Now, just a few months into the COVID-19 pandemic, university researchers and their graduate students are leading the way with clinical trials, drug development, disease tracking, and virus testing. New avenues of research open daily.
Clinical trials of the anti-viral drug remdesivir are underway at academic health centers, such as the University of Nebraska Medical Center and a joint effort between the University of California San Diego and other UC medical centers at Irvine, Davis and San Francisco.
A team from the University of Chicago, Argonne National Laboratory, Northwestern University and the University of California, Riverside have mapped a protein (Nsp 15) of SARS-CoV-2, the virus that causes COVID-19.
Researchers in Harvard’s Precision Vaccines Program is working on a COVID-19 vaccine targeted at older populations. A multidisciplinary team of faculty and graduate students with the Tulane National Primate Research Center are creating a nonhuman primate model to study the disease’s clinical progression and transmission.
According to the Association of American Medical Colleges, AAMC, researchers at the University of Washington, Johns Hopkins, Stanford, Columbia and the University of North Carolina are working fervently to develop tests to detect the virus. A Rutgers team is developing a rapid test based on saliva samples.
Johns Hopkins University created an online COVID-19 Global Cases Tracker that displays the spread of the virus around the world and in individual cities. Available since January 22, the dashboard was built by Professor Lauren Gardner and her graduate student Ensheng Dong.
A team at Boston University’s National Emerging Infectious Diseases Laboratories (NEIDL), led by microbiologist Robert Davey, is now conducting research on live samples of the novel coronavirus.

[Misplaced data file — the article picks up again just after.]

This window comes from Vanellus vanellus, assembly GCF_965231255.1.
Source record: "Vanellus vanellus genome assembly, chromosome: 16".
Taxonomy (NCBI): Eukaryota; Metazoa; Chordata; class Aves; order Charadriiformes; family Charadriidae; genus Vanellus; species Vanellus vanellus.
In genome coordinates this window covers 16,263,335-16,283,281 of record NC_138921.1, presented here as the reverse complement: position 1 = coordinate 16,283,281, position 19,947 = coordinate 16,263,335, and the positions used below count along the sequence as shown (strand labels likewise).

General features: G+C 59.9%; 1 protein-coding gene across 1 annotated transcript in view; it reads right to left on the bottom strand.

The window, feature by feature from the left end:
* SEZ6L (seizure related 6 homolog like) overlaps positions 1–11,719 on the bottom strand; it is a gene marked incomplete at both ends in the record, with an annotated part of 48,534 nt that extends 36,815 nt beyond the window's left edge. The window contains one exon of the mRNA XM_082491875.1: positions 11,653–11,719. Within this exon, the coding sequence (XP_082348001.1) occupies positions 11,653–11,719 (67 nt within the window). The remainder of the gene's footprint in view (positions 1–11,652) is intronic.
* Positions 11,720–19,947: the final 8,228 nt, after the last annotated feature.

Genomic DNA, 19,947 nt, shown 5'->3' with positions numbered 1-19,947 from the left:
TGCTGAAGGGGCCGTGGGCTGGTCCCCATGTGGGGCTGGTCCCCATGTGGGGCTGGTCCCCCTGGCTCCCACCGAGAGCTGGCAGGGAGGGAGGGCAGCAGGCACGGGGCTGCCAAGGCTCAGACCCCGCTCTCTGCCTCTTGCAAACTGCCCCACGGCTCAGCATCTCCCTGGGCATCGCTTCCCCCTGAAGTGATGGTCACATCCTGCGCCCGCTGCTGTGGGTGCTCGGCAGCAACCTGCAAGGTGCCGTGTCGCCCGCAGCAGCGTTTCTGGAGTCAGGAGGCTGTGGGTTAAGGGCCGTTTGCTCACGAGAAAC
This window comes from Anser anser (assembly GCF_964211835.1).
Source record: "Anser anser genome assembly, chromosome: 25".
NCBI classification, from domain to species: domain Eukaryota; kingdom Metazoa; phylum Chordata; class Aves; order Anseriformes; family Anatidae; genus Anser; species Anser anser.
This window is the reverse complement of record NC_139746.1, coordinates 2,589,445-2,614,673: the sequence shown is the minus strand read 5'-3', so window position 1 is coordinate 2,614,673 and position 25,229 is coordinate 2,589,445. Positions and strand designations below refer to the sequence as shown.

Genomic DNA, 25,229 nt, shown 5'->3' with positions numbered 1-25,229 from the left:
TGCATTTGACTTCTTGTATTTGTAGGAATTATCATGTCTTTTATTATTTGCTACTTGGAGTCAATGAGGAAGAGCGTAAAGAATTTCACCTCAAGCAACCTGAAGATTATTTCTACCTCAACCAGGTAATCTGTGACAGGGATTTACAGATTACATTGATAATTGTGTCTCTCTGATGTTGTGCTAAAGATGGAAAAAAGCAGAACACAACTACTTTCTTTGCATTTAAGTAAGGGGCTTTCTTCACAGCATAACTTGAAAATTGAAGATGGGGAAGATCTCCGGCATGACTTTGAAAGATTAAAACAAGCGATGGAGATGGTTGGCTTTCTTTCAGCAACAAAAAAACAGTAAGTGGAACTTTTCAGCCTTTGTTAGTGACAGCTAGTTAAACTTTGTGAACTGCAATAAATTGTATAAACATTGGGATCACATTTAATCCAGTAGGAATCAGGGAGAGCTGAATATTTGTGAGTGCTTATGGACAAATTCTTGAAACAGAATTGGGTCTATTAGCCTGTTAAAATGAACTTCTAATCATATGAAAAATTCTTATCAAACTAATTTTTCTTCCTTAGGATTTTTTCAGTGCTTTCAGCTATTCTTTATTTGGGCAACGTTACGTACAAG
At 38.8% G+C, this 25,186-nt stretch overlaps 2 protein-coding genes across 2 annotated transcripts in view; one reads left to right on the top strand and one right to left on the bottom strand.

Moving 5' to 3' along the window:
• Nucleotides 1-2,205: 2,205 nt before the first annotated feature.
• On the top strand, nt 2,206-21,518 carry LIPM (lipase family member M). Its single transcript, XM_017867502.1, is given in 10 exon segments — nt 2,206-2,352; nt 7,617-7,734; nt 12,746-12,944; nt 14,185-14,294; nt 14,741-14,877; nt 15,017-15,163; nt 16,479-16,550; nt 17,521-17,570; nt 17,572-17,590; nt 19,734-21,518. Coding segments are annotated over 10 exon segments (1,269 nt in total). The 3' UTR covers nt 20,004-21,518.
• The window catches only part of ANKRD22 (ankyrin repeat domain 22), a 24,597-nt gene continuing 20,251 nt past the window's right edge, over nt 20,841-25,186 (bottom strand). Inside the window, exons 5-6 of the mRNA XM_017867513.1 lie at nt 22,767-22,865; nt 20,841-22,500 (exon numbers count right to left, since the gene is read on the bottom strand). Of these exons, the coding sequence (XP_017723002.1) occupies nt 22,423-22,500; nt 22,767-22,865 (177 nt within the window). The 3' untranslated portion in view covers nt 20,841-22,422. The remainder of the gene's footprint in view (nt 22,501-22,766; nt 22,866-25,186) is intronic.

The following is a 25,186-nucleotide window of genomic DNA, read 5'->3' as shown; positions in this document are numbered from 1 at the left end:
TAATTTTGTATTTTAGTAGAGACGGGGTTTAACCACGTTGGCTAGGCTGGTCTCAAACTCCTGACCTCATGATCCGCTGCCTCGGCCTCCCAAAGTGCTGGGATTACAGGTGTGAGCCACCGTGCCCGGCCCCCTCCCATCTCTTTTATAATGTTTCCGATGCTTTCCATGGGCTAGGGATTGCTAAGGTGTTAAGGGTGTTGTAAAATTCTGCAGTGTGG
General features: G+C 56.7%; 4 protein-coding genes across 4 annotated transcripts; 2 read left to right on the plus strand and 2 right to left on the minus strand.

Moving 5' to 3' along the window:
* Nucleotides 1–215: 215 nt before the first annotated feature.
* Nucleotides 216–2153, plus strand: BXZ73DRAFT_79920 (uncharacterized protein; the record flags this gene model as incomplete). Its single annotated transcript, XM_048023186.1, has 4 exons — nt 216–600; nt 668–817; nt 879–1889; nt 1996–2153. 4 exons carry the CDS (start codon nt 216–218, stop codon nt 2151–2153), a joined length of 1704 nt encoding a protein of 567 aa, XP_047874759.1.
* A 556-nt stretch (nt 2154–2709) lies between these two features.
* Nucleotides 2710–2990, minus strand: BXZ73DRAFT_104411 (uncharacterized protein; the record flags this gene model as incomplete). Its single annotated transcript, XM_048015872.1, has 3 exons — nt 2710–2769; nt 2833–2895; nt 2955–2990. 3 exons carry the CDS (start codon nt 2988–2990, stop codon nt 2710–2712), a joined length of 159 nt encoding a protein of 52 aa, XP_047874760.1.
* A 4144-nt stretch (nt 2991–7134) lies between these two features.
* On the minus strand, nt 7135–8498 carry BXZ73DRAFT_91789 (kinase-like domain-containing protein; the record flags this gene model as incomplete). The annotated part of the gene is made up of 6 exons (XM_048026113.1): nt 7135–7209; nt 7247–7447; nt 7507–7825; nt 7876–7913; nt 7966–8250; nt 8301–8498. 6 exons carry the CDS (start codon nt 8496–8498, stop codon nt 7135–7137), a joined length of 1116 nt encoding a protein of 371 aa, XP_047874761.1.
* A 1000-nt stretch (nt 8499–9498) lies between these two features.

Individuals with graduate degrees are more likely than those with less education to engage in behaviors that strengthen and sustain communities, contributions that will be sorely needed as America recovers – physically, socially and economically – from the pandemic.
Graduate degree holders instrument their social consciousness in several ways, all to the benefit of society. Compared to adults with baccalaureate degrees, they
- donate on average about a thousand dollars a year more in charitable contributions;
- participate more often in civic, service, school and religious groups;
- engage in more unpaid volunteer activities.
- Another effect of advanced education is that the economic benefits of
Since 2000, according to the U.S. Census Bureau, the number of people over age 25 with a master’s degree has doubled to 21 million; the number of adults with a doctoral degree has more than doubled to 4.5 million. And unlike undergraduate enrollment, graduate enrollment has continued to increase in recent years – albeit slowly. Whether that trend will be sustained in the near future is questionable, even given the tendency for graduate enrollments to increase during tough economic cycles.
What is certain is that the social goods associated with graduate education – professional expertise, valuable discoveries, and community improvement – will be sorely needed as the nation begins its comeback.Coming: A New Appreciation For The Social Benefits Of Graduate Education